In 1983, health care pioneers Stuart Harris, MD, and Joe Backus, MD, recognized a need for better mental health care in Arkansas. So, they partnered with Universal Health Services to open the first private freestanding psychiatric hospital in the state.
Almost 40 years later, The BridgeWay is one of the most prominent and respected health care facilities in Arkansas of its kind.
“We are known for providing quality care and strong patient outcomes through an empathetic approach,” said Bruce Trimble, MA, APR, Director of Business Development. “We have been successful because we have continued to respond to the needs of the community.”
Located in North Little Rock, The BridgeWay serves people from every county in Arkansas.
“We offer a continuum of care for children and adolescents, as well as adults of all ages,” Trimble said. “For children ages 4 through 12, we provide acute care for behavioral issues. For adolescents ages 13 through 17, we offer acute care and residential treatment for behavioral problems. For both groups, treatment includes on-site education certified by the Arkansas Department of Education. In terms of mental health, we serve adults, 18 and older, with acute care for severe mental illness or mood disorders.”
Trimble said, “Where substance use disorder or dual diagnosis are concerned, the hospital offers acute care with medical detoxification and acute rehabilitation. Electroconvulsive therapy is a treatment option for adults, either on an inpatient or outpatient basis. Also, The BridgeWay offers partial hospitalization and intensive outpatient treatment for mental health issues or substance use disorders for adults.”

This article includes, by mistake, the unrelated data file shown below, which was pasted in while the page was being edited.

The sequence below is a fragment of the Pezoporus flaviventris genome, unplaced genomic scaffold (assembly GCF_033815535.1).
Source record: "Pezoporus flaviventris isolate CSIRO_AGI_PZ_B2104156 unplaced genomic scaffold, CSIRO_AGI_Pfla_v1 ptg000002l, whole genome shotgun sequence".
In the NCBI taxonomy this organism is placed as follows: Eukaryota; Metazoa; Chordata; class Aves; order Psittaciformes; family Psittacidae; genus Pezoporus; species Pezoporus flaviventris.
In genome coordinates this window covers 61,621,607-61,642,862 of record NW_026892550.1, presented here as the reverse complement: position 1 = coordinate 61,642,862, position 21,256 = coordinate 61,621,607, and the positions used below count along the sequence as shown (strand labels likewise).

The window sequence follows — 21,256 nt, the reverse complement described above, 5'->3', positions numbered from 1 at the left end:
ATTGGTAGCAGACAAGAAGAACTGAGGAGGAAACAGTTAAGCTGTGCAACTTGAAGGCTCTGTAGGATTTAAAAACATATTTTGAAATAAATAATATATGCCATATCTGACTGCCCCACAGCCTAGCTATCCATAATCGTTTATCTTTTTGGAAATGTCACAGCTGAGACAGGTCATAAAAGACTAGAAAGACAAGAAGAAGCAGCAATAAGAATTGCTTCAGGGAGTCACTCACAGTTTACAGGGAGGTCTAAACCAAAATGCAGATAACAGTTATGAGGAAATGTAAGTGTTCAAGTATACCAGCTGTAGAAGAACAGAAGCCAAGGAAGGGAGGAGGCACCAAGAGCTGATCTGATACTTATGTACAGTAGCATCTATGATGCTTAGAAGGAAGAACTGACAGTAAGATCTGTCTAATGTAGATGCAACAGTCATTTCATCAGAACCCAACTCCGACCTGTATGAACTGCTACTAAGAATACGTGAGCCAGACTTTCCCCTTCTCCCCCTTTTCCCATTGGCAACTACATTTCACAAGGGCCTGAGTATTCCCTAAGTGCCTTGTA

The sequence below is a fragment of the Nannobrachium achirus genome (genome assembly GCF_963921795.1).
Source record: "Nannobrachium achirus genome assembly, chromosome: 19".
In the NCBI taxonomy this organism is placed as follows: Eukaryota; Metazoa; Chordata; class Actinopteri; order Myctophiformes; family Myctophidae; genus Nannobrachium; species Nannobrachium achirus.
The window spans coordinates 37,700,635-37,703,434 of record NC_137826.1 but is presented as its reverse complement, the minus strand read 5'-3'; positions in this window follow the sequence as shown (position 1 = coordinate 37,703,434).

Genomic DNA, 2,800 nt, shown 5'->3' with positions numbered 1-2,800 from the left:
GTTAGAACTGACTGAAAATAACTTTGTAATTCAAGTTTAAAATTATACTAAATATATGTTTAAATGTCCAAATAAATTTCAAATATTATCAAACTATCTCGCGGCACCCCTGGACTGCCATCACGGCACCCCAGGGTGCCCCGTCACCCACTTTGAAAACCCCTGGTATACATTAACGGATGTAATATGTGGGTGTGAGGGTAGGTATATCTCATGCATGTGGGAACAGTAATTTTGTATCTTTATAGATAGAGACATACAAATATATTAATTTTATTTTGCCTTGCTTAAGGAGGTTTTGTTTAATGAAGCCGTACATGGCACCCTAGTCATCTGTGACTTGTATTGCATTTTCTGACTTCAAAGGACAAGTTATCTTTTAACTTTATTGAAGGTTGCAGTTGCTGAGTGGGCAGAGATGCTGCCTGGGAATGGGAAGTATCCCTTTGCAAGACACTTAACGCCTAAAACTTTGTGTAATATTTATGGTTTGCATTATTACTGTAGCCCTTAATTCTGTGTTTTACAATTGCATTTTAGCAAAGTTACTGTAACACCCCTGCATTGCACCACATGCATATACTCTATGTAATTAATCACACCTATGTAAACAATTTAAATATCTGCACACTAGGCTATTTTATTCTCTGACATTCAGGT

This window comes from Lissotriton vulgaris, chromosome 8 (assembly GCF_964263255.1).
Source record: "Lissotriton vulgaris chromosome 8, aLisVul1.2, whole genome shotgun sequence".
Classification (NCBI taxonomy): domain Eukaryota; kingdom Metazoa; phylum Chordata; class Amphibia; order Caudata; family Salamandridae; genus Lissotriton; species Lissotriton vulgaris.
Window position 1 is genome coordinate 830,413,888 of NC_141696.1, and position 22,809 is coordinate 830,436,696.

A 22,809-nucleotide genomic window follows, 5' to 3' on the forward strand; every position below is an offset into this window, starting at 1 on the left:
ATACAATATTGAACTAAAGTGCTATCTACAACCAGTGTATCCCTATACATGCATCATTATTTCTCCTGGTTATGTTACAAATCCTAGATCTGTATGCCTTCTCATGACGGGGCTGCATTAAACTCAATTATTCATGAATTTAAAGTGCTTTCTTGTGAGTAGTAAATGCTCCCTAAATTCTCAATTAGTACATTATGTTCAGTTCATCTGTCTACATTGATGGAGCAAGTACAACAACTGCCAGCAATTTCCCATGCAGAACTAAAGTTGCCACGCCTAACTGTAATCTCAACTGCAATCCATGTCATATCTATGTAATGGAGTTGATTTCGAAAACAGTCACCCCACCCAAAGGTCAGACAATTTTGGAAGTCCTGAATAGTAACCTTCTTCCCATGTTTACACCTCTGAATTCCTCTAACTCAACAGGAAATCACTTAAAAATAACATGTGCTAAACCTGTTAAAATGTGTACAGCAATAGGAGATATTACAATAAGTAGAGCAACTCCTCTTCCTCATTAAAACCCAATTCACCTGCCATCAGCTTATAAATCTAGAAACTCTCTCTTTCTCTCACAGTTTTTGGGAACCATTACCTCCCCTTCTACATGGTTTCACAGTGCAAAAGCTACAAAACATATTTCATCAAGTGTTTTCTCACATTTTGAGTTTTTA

The BridgeWay was proactive when COVID-19 hit last year, and it remains adaptable as the pandemic lingers.
“No matter the year, our number one priority at The BridgeWay is providing a safe environment for patients, employees and visitors,” Trimble said. “With that in mind, there are numerous areas that we monitor. With the onset of COVID-19, we developed and made multiple revisions to our protocols as guided by the CDC and our state Department of Health to provide care and maintain safety for all.”
During COVID, The BridgeWay deployed screening protocols for employees and patients; established a single point of entry for all staff, patients and visitors; temporarily converted a 14-bed unit into a negative pressure unit where safer isolation protocols could be initiated; and adjusted visitation to ensure precautions were effective.
“Because the pandemic is ongoing, we continuously adapt our protocols to provide a safe environment for all,” Trimble added.
As it did with many companies, the pandemic did have an impact on The BridgeWay’s business model
“Initially, the pandemic precluded some people from seeking help, but it was primarily the elderly population,” Trimble noted. “As a result, we saw more adults with substance use disorders while we experienced a decrease in referrals from nursing homes and assisted living centers. Based upon these trends, we suspended our senior care program operations and in June expanded our substance abuse continuum of care by adding an acute rehabilitation program and expanded our telehealth offerings.”
But The BridgeWay team rose to the challenge.
“The best thing about The BridgeWay is our employees, as they are our greatest asset,” Trimble said. “Without them, we could not touch as many lives as we have.”